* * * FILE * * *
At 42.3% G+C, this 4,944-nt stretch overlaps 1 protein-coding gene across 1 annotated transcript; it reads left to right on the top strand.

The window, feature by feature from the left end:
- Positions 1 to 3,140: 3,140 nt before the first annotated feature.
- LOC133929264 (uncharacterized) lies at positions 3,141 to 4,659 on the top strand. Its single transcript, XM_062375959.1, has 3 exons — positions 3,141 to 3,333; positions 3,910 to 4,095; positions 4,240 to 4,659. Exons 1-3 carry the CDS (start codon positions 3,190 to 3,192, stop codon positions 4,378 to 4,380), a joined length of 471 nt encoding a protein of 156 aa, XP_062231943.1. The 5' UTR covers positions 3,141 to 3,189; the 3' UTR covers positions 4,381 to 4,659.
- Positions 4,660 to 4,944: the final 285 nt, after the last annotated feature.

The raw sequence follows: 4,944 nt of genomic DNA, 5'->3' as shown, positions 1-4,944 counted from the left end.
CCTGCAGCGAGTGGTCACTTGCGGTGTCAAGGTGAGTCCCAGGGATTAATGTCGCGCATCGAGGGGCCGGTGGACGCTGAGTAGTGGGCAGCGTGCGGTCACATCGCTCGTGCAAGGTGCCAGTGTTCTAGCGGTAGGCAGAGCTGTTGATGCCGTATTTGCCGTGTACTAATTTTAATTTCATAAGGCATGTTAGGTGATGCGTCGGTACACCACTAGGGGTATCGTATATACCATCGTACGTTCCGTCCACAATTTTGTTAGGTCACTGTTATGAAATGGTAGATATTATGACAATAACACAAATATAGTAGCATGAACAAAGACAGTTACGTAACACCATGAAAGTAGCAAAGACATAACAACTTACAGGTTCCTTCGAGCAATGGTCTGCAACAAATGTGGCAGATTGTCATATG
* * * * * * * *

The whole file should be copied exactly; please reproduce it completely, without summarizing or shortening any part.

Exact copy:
At 42.3% G+C, this 4,944-nt stretch overlaps 1 protein-coding gene across 1 annotated transcript; it reads left to right on the top strand.

The window, feature by feature from the left end:
- Positions 1 to 3,140: 3,140 nt before the first annotated feature.
- LOC133929264 (uncharacterized) lies at positions 3,141 to 4,659 on the top strand. Its single transcript, XM_062375959.1, has 3 exons — positions 3,141 to 3,333; positions 3,910 to 4,095; positions 4,240 to 4,659. Exons 1-3 carry the CDS (start codon positions 3,190 to 3,192, stop codon positions 4,378 to 4,380), a joined length of 471 nt encoding a protein of 156 aa, XP_062231943.1. The 5' UTR covers positions 3,141 to 3,189; the 3' UTR covers positions 4,381 to 4,659.
- Positions 4,660 to 4,944: the final 285 nt, after the last annotated feature.

The raw sequence follows: 4,944 nt of genomic DNA, 5'->3' as shown, positions 1-4,944 counted from the left end.
CCTGCAGCGAGTGGTCACTTGCGGTGTCAAGGTGAGTCCCAGGGATTAATGTCGCGCATCGAGGGGCCGGTGGACGCTGAGTAGTGGGCAGCGTGCGGTCACATCGCTCGTGCAAGGTGCCAGTGTTCTAGCGGTAGGCAGAGCTGTTGATGCCGTATTTGCCGTGTACTAATTTTAATTTCATAAGGCATGTTAGGTGATGCGTCGGTACACCACTAGGGGTATCGTATATACCATCGTACGTTCCGTCCACAATTTTGTTAGGTCACTGTTATGAAATGGTAGATATTATGACAATAACACAAATATAGTAGCATGAACAAAGACAGTTACGTAACACCATGAAAGTAGCAAAGACATAACAACTTACAGGTTCCTTCGAGCAATGGTCTGCAACAAATGTGGCAGATTGTCATATG